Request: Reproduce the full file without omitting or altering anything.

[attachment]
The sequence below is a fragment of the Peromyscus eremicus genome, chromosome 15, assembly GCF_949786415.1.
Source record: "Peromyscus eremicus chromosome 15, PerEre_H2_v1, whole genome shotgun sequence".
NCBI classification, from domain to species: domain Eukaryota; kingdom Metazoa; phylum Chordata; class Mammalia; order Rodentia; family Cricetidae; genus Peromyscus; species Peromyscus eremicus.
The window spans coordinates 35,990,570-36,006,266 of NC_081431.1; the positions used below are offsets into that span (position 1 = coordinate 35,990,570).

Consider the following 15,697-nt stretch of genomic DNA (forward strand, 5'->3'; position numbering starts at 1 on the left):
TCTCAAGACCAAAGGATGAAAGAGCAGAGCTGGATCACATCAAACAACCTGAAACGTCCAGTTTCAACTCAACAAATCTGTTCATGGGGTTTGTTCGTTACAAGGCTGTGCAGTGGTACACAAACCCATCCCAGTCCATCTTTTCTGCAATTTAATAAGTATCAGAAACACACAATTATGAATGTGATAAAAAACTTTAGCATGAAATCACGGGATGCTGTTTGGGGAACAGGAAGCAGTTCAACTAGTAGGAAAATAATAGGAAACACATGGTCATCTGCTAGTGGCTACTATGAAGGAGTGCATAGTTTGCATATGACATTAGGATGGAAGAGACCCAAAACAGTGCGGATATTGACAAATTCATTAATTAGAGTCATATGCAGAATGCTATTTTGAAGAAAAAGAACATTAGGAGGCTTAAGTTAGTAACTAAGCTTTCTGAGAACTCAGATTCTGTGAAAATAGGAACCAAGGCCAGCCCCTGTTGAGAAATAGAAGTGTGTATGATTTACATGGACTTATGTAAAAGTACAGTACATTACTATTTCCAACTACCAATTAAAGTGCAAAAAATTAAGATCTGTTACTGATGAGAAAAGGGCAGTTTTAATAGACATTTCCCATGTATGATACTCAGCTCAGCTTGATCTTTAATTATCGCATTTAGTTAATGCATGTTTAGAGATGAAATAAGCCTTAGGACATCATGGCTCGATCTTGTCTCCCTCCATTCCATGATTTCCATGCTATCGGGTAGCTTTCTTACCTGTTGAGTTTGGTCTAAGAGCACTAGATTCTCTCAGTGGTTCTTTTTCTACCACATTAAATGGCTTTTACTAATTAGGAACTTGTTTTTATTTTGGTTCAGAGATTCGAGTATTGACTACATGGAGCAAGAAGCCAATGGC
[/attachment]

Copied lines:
The sequence below is a fragment of the Peromyscus eremicus genome, chromosome 15, assembly GCF_949786415.1.
Source record: "Peromyscus eremicus chromosome 15, PerEre_H2_v1, whole genome shotgun sequence".
NCBI classification, from domain to species: domain Eukaryota; kingdom Metazoa; phylum Chordata; class Mammalia; order Rodentia; family Cricetidae; genus Peromyscus; species Peromyscus eremicus.
The window spans coordinates 35,990,570-36,006,266 of NC_081431.1; the positions used below are offsets into that span (position 1 = coordinate 35,990,570).

Consider the following 15,697-nt stretch of genomic DNA (forward strand, 5'->3'; position numbering starts at 1 on the left):
TCTCAAGACCAAAGGATGAAAGAGCAGAGCTGGATCACATCAAACAACCTGAAACGTCCAGTTTCAACTCAACAAATCTGTTCATGGGGTTTGTTCGTTACAAGGCTGTGCAGTGGTACACAAACCCATCCCAGTCCATCTTTTCTGCAATTTAATAAGTATCAGAAACACACAATTATGAATGTGATAAAAAACTTTAGCATGAAATCACGGGATGCTGTTTGGGGAACAGGAAGCAGTTCAACTAGTAGGAAAATAATAGGAAACACATGGTCATCTGCTAGTGGCTACTATGAAGGAGTGCATAGTTTGCATATGACATTAGGATGGAAGAGACCCAAAACAGTGCGGATATTGACAAATTCATTAATTAGAGTCATATGCAGAATGCTATTTTGAAGAAAAAGAACATTAGGAGGCTTAAGTTAGTAACTAAGCTTTCTGAGAACTCAGATTCTGTGAAAATAGGAACCAAGGCCAGCCCCTGTTGAGAAATAGAAGTGTGTATGATTTACATGGACTTATGTAAAAGTACAGTACATTACTATTTCCAACTACCAATTAAAGTGCAAAAAATTAAGATCTGTTACTGATGAGAAAAGGGCAGTTTTAATAGACATTTCCCATGTATGATACTCAGCTCAGCTTGATCTTTAATTATCGCATTTAGTTAATGCATGTTTAGAGATGAAATAAGCCTTAGGACATCATGGCTCGATCTTGTCTCCCTCCATTCCATGATTTCCATGCTATCGGGTAGCTTTCTTACCTGTTGAGTTTGGTCTAAGAGCACTAGATTCTCTCAGTGGTTCTTTTTCTACCACATTAAATGGCTTTTACTAATTAGGAACTTGTTTTTATTTTGGTTCAGAGATTCGAGTATTGACTACATGGAGCAAGAAGCCAATGGC